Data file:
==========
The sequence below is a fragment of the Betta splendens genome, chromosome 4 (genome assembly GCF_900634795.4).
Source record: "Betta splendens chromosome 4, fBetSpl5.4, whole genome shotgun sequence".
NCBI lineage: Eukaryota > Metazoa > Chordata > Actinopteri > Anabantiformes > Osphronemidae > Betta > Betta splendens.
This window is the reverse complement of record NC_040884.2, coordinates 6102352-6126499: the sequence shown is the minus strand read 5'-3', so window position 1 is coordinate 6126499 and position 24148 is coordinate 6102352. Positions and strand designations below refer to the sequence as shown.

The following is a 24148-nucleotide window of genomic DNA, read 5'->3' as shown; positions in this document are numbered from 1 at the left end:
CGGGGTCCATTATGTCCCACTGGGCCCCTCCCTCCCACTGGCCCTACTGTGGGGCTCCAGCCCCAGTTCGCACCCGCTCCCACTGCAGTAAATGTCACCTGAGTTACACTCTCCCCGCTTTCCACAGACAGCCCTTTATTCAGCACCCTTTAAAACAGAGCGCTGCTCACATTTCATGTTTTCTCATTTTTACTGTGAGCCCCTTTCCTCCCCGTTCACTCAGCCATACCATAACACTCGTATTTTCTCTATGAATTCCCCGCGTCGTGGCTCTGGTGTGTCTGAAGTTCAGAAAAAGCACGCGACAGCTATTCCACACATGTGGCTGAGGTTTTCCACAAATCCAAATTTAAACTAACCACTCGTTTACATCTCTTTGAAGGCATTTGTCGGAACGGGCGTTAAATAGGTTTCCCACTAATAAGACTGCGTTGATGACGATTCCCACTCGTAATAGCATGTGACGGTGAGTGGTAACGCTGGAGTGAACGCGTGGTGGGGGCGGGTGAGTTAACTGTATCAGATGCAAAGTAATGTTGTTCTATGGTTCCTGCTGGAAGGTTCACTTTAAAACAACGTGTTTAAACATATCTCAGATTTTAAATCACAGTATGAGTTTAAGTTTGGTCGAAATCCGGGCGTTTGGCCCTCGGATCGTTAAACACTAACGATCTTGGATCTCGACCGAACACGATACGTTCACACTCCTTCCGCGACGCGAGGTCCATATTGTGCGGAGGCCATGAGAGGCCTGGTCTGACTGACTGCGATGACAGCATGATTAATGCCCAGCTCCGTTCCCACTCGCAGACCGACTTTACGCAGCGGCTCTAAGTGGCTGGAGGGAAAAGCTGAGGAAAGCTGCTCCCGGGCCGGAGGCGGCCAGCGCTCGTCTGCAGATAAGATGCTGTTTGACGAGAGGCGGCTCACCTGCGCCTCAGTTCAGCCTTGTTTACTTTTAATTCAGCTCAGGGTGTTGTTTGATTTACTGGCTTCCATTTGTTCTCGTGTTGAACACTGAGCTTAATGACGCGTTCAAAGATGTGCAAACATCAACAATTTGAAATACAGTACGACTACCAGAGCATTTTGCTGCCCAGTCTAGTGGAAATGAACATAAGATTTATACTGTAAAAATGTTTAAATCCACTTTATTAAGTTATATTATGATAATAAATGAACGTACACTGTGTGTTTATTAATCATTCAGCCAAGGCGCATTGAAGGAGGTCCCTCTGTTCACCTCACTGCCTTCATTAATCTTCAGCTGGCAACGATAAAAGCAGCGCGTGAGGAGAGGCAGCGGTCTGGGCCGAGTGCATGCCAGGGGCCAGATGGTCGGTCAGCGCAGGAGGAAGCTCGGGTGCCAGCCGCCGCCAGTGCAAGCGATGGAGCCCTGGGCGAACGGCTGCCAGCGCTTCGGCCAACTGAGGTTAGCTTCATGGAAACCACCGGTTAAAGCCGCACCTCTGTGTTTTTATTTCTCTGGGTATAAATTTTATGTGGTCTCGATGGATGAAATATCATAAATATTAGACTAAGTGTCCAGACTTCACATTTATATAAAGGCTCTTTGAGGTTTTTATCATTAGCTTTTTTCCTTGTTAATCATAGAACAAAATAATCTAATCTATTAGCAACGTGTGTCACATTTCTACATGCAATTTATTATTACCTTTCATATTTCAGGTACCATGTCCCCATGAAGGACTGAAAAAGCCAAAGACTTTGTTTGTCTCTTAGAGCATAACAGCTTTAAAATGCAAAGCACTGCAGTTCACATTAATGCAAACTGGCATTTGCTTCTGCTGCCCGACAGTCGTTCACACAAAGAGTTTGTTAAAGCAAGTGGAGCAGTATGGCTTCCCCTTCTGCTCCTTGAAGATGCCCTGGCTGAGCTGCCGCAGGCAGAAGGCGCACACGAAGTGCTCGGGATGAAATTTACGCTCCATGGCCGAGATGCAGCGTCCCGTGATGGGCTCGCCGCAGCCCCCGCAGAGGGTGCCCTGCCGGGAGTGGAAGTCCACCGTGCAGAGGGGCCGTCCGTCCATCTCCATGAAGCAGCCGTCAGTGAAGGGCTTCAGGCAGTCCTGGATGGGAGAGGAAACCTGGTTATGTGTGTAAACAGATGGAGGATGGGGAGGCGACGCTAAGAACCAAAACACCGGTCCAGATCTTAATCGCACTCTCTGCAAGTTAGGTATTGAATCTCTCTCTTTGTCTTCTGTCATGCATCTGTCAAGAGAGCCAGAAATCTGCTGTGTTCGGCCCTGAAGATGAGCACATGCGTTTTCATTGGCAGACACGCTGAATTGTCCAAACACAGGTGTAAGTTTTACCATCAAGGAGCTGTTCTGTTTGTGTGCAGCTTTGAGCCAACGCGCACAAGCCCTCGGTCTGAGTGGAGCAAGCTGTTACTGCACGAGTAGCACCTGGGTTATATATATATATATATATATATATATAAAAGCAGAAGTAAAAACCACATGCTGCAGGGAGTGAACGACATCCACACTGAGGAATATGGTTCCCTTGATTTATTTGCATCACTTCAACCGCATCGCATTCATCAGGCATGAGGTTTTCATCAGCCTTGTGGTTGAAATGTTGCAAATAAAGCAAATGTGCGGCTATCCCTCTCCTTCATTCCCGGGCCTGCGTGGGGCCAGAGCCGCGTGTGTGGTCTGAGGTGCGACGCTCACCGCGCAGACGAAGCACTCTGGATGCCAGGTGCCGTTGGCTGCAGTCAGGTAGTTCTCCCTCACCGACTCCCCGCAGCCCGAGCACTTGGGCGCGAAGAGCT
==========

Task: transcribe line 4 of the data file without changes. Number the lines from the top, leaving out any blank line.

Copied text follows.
This window is the reverse complement of record NC_040884.2, coordinates 6102352-6126499: the sequence shown is the minus strand read 5'-3', so window position 1 is coordinate 6126499 and position 24148 is coordinate 6102352. Positions and strand designations below refer to the sequence as shown.